Mortgages and Hydraulic Fracturing
People recognizing the many ways in which drilling and hydraulic fracturing can damage the value property has put the mortgage industry on the defensive. This activity is making the industry tighten its lending policies, consequently prohibiting properties with a well on them or properties that are the subject of leasing for the exploitation of unconventional fuels from receiving mortgages.
After the debacle concerning North Carolina mineral rights, Credit Union officials have decided officially not to approve more mortgages on properties whose drilling rights are sold to third parties. Three credit unions, who manage about $12 billion in mortgages alone, said they believe the loans on these properties are riskier than those in which the mineral rights are not separate properties.
At least three very important mortgage-lending institutions (Ithaca’s Tompkins Financial, Banco Santander, and Credit Cooperative State employees in Raleigh, North Carolina) are refusing to grant mortgages where mineral rights on gas and oil have been sold off to energy companies. The CEO and president of the credit union is quoted as saying that if an owner allows a rig on his land, “I have to say to your neighbors,” sorry, but your property has been devalued.
The language in the mortgage contracts prohibits Freddie Mac from “performing any actions that could cause damage, deterioration or decrease the value of the collateral.” If a party contravenes this prohibition, the financial institution holding the loan has the legal right to claim the full amount secured by the mortgage.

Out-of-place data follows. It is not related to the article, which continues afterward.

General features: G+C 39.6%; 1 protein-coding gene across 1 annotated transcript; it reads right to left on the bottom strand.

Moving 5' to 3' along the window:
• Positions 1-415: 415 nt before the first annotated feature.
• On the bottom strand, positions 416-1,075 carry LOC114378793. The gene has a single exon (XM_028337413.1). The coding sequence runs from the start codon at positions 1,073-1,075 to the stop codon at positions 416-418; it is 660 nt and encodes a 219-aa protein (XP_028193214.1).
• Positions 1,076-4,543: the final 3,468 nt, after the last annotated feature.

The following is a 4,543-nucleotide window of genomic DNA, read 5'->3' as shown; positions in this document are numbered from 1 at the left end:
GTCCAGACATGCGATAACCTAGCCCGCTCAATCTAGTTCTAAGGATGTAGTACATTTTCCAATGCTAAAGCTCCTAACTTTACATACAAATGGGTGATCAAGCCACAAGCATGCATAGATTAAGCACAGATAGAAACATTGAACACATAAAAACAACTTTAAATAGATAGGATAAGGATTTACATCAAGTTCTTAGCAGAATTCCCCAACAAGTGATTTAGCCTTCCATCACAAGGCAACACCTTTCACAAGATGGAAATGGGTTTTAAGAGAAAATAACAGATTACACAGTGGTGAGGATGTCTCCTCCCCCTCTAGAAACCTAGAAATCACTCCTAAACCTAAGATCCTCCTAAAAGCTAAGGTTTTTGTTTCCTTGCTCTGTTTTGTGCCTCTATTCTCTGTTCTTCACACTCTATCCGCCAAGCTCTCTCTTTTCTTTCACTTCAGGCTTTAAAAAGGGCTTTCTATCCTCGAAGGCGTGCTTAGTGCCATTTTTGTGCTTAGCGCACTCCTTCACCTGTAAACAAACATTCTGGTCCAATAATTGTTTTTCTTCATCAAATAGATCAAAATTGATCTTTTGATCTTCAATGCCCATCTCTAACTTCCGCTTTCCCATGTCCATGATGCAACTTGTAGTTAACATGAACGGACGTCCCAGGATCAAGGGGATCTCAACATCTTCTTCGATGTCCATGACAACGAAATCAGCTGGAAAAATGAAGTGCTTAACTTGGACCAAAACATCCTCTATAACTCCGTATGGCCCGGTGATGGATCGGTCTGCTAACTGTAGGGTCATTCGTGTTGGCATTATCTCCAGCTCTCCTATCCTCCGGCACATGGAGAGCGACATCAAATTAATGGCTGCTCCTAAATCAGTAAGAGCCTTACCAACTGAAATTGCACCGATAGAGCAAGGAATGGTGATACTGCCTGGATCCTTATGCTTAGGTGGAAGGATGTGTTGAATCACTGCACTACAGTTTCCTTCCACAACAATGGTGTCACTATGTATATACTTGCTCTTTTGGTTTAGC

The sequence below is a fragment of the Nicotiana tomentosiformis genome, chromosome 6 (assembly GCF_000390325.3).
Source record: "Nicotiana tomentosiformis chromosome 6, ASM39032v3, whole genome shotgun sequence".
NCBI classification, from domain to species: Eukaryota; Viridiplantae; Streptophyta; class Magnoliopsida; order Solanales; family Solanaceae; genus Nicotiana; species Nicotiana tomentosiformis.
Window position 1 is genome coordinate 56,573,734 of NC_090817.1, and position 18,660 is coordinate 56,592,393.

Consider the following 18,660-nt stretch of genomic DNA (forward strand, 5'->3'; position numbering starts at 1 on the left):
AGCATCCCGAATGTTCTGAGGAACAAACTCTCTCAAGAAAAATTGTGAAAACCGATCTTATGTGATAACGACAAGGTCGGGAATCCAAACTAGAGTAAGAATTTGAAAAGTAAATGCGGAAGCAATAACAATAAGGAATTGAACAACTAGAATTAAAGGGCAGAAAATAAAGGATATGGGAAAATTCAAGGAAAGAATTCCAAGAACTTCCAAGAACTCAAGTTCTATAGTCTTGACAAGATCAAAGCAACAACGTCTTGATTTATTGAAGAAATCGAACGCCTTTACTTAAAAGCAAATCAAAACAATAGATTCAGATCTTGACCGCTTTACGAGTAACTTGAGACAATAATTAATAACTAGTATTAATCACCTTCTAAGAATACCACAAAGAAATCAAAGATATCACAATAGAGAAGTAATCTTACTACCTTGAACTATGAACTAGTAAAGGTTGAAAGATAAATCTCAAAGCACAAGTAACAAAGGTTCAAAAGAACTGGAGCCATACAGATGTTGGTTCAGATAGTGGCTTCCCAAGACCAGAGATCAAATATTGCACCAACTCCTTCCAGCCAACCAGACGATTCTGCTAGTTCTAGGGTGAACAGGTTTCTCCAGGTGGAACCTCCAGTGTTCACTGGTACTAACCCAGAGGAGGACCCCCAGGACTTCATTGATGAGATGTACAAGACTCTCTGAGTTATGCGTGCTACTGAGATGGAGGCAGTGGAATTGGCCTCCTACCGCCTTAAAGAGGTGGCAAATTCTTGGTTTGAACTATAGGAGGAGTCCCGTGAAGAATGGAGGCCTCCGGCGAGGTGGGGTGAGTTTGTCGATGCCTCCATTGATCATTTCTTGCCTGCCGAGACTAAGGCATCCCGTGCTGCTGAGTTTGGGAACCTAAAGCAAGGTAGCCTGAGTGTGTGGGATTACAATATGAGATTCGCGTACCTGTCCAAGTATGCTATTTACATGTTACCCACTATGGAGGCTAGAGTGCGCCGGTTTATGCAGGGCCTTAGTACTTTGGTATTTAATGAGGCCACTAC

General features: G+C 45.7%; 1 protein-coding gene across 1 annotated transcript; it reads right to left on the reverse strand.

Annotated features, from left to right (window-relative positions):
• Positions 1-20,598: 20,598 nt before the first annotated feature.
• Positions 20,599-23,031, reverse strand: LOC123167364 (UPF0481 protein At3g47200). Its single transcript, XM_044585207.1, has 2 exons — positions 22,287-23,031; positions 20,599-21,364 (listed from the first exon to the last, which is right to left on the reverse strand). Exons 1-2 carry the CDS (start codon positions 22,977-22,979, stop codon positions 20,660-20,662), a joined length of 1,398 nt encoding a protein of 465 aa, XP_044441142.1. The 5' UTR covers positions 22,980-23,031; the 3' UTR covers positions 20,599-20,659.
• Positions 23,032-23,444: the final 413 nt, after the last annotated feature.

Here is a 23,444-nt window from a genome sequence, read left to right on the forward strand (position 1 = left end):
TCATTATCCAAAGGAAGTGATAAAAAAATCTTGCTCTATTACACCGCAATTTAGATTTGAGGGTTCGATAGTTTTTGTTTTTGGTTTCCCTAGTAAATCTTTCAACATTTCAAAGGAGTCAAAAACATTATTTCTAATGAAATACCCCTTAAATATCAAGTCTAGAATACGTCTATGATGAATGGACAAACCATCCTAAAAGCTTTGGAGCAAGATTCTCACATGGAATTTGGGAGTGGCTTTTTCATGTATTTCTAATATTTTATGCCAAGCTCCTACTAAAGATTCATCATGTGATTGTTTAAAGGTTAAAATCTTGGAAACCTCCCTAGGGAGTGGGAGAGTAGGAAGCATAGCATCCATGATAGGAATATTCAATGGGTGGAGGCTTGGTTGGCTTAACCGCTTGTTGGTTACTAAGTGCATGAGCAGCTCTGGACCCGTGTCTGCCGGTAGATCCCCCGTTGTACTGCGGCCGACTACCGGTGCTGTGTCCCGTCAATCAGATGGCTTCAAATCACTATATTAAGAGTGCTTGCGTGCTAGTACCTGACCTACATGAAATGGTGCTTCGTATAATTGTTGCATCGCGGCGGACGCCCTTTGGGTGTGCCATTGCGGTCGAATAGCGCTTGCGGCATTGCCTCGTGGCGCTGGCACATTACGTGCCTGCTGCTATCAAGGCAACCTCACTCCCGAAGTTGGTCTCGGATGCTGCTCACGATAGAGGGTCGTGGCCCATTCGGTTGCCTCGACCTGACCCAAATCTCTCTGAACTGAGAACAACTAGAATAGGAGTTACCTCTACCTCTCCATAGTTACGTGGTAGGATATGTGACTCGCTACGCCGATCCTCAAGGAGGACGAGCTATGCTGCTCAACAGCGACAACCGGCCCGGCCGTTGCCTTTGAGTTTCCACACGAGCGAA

The record prepared by the NYSBA about the negative consequences of the leases for gas exploration in the headlines of property also includes sections on home mortgages and argues that the combination of property rights on the surface and drilling rights underground is one that does not work.
A couple of Quicken Loans locations in Pennsylvania denied a loan secured by a mortgage on a person’s farm because there was a drill sites across the street, and according to a financial statement, “gas wells and any other structures in the surrounding lots… could significantly degrade the value of a property.” Two other financial institutions also denied the mortgage.
Financial institutions and mortgage loans (Fannie Mae, Freddie Mac, FHA) have prohibitions regarding loans that are considered secured properties where possible hazardous drilling is in progress or where hazardous supplies are being stored.